Tuesday, January 8, 2013

What is Retirement Anyway?


The Oxford Dictionary provides a definition of retirement as “the action or fact of leaving one’s job and ceasing to work.”

I suppose it would be fair to look at the definition, decide that the first part (leaving one’s job) is at least somewhat redundant, since ceasing to work would infer that one has decided to stop working. 

For almost all people, the concept of ceasing to work would in itself be redundant, because it is very likely that if one were to leave one’s job in order to cease working, one may still have work-related activities like cooking, cleaning, etc. that would be ongoing?  A counter may be “I like cooking”, and that may be true, but that doesn’t eliminate the work effort required, as related to preparing a meal, and perhaps cleaning up afterwards.  And… even if you like cooking, does that also mean you like doing laundry, ironing, gardening, etc.?  It is highly improbable that anyone would simply cease working, entirely!

So, what is then implied by retirement?  After all, all working people are encouraged to save and plan for their retirement, as if this term has the same implied meaning to all people.  Some people will offer that they would like to retire in order to be able to travel, paint, write, read, relax, etc.  Generally speaking, if someone says something like that and you ask “and then what?” you should expect a blank stare in return.  What I mean is, if someone says they’d like to travel the world when they retire, ask him or her what they will do once they return.  Most people don’t let reality get in the way of their retirement dreams and vision!

Philosophically, retirement means:
1.     Self-sufficiency; not having to rely on others (god forbid you’re hoping that the government will take care of you in your old age!),
2.     The ability to sustain myself financially for an indefinite period of time, because I cannot know how long I will live,
3.     Leaving my loved ones financially secure, safe and without concern for their wellbeing and sustainability, that I had previously accepted responsibility for, and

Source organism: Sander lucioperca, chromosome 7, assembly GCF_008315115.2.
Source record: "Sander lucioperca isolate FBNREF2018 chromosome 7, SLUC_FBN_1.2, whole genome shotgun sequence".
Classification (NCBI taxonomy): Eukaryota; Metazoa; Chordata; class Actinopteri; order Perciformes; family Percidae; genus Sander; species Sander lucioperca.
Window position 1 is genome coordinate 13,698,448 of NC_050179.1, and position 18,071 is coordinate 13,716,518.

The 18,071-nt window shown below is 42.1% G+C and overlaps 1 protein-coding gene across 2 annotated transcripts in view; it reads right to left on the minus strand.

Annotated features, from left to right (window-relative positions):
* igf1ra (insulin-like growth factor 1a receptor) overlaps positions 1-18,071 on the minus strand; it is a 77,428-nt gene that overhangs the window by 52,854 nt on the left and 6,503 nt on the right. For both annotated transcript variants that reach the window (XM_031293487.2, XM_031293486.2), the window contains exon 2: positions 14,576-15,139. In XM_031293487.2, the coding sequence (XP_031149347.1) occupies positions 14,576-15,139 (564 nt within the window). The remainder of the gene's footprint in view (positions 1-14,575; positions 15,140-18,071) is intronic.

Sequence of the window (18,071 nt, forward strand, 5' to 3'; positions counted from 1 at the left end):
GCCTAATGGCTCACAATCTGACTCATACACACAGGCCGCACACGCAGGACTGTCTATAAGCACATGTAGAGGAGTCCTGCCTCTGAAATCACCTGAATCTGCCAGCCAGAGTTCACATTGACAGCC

4.     Freedom from having to answer to others in a formal work environment, for your daily actions, presence, efforts, performance, etc.

I cannot control # 1 above, because I may need care and assistance in the future that I cannot predict today.  The other 3 points are absolutely within my control!

More rationally, retirement may mean:
1.     That I have reached a level of financial sustainability that will allow me to support myself for an indefinite, hopefully long-term period of time,
2.     That I have reached a stage in my life where I would revert to self-sufficiency in terms of employment, or my day-to-day occupation.  This simply means that instead of being stuck behind a cubicle in a dull, neutrally painted office, I expect to build something, write, work part-time at Starbucks, volunteer my time and effort in support of my favorite charity, etc.

Many people have discovered new skills, talents, enjoyment and great pleasure in ‘retirement’.  Oftentimes, these people are busier in retirement than what they had been while working!  More importantly, their communities, society at large, and people generally surrounding them have been enriched by their ongoing contributions. 

Whatever you plan to do… please don’t cease working… you have too much to offer, disqualifying you from doing nothing with all that experience and knowledge you’ve managed to gather over your first 75-80 years!